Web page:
Aeromonas echeleia strain A 1881

Aeromonas echeleia is a gram-negative, anaerobic bacteria that primarily resides in aquatic environments. This species was previously isolated by Novakova and colleagues from unpolluted surface and underground waters in the Czech Republic.


Novakova D, Svec P, Sedlacek I. Characterization of Aeromonas encheleia strains isolated from aquatic environments in the Czech Republic. The Society for Applied Microbiology. [Internet]. 2008; [cited 2017 April 2]; 48: 289-294: Available from

Date collected: February 8, 2017

Methods for isolation and identification:

  • A sterile collection tube was placed at the bottom Buffalo Creek (Figure 1), with the cap on, and kept closed until placed in the bottom of the creek, where it was quickly opened and used to scoop the sediment sample into the tube. Two serial dilutions (1:10 and 1:100) were created; each dilution and non-diluted sample were spread across individual nutrient rich agar plates. The plates were left at room temperature for 48 hours to colonize.
  • A bright yellow colony (Figure 2) was selected from the 1:100 diluted plate for 16s rRNA gene sequencing by PCR amplification.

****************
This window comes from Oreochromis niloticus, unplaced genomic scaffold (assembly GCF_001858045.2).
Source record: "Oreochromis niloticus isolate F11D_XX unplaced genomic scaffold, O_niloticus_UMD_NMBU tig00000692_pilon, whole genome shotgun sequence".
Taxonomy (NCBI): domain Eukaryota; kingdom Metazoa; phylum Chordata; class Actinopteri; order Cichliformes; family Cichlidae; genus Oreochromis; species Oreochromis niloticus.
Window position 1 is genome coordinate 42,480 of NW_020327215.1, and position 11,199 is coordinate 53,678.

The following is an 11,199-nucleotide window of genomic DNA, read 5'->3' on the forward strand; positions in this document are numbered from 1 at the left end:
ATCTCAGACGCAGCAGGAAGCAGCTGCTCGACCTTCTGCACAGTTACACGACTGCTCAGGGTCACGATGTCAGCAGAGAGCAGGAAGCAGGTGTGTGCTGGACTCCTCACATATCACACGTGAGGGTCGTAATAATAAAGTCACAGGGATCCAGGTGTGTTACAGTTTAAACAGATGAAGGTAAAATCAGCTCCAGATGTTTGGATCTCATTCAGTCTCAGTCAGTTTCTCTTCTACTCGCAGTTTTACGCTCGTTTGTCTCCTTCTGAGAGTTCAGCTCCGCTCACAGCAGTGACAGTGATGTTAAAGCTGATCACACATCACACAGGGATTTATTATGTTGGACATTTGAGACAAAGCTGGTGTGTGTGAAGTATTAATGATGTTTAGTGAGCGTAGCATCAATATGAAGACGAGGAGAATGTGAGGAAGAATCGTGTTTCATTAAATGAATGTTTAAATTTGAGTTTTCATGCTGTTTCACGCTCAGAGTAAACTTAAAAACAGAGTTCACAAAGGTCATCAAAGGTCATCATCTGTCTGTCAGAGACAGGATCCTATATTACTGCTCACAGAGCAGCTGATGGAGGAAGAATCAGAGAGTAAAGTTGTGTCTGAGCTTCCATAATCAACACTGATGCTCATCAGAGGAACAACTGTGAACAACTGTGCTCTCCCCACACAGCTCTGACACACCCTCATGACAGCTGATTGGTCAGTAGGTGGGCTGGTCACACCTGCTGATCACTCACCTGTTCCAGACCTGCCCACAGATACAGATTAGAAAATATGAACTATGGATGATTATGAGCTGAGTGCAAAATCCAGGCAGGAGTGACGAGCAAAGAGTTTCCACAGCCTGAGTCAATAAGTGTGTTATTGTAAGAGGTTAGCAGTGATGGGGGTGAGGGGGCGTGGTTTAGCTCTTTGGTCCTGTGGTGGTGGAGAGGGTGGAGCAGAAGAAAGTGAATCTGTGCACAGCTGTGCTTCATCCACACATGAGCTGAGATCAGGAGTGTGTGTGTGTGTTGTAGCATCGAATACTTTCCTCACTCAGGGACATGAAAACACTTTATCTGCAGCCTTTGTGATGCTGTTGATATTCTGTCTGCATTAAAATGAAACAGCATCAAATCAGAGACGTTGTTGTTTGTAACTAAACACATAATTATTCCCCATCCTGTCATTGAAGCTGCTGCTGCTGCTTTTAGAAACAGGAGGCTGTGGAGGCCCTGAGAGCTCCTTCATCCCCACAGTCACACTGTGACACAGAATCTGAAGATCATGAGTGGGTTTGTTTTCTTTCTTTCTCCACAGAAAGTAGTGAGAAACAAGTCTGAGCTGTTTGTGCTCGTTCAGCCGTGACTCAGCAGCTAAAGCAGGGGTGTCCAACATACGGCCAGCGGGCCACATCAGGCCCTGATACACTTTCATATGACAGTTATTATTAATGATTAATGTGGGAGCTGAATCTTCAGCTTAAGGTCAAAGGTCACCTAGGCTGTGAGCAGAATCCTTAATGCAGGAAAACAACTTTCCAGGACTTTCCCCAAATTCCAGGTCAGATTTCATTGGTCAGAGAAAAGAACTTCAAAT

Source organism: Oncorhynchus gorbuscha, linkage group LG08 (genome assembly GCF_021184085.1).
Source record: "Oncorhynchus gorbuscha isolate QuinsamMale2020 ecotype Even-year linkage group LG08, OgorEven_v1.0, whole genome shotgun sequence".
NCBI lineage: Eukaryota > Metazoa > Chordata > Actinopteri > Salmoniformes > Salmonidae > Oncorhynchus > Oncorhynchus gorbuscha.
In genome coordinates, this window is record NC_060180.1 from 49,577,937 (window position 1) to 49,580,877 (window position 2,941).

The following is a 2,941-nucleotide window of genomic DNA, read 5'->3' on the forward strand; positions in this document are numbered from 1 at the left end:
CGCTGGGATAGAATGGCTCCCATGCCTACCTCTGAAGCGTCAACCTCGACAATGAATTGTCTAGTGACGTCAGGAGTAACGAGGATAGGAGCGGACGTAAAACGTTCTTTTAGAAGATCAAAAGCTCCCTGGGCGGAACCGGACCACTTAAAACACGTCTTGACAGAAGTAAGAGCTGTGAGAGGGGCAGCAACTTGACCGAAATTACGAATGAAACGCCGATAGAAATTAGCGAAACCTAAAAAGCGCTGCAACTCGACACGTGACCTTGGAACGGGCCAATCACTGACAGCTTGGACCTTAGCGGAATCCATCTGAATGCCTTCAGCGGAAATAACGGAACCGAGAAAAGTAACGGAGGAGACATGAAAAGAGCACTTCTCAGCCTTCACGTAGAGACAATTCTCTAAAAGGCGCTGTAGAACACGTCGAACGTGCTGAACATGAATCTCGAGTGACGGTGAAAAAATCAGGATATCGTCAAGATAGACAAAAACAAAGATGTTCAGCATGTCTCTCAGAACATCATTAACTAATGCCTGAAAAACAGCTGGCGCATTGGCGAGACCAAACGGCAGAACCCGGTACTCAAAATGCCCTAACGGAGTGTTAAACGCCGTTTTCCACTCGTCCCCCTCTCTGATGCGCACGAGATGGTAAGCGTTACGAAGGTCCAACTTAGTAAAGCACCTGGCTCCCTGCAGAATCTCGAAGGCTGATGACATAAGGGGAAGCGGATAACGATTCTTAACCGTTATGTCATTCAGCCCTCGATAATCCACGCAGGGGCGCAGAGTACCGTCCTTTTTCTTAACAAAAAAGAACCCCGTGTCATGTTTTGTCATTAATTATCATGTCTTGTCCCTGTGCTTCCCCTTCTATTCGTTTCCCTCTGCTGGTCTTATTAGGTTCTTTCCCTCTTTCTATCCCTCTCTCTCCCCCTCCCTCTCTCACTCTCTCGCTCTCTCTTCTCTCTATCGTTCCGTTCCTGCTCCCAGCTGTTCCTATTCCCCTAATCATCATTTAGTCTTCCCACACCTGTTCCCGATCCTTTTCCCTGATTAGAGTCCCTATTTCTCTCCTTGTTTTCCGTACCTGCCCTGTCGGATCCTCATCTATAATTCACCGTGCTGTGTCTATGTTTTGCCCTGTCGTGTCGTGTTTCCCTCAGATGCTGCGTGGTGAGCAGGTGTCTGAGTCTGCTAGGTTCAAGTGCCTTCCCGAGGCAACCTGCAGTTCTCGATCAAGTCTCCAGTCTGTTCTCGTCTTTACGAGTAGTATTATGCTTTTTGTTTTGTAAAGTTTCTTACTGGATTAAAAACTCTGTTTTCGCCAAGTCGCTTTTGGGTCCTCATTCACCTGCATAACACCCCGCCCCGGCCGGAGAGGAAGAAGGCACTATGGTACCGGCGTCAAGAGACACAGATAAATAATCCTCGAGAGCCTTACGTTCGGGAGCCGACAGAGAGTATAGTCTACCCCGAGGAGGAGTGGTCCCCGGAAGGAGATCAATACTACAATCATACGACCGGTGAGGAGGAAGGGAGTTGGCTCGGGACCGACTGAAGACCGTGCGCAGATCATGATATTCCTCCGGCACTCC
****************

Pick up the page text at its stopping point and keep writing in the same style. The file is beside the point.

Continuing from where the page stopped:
• The PCR product was digested with MspI and sequenced to identify the genus and species of the bacteria.

Sampling site picture

Figure 1. Site of collection (on Buffalo Creek)

Selected colony picture

Figure 2. Colony selected for identification


  • MspI digestion (Figure 3): A 1,800 bp product was amplified by PCR. When the product was digested with MspI, three bands were observed at approximately 400 bp, 300 bp, and 100 bp.

Gel picture for blog

Figure 3. Results of PCR amplification and MspI digestion

  • Sequence analysis (Figure 4): The sequenced PCR product generated 1045 bases of high-quality reads that were used to identify the genus and species of the colony. The chromatogram of the sequence is available as a pdf (PDF of Sediment Sample). NCBI BLAST analysis revealed 99% identity with bases 49-1093 of the 16s rRNA gene of Aeromonas echeleia. 

BLAST sequence

Figure 4. NCBI BLAST analysis of the sediment bacterial colony

Contributed by: Meagan St. John and Christina Gonzalez, Biology 250 Spring 2017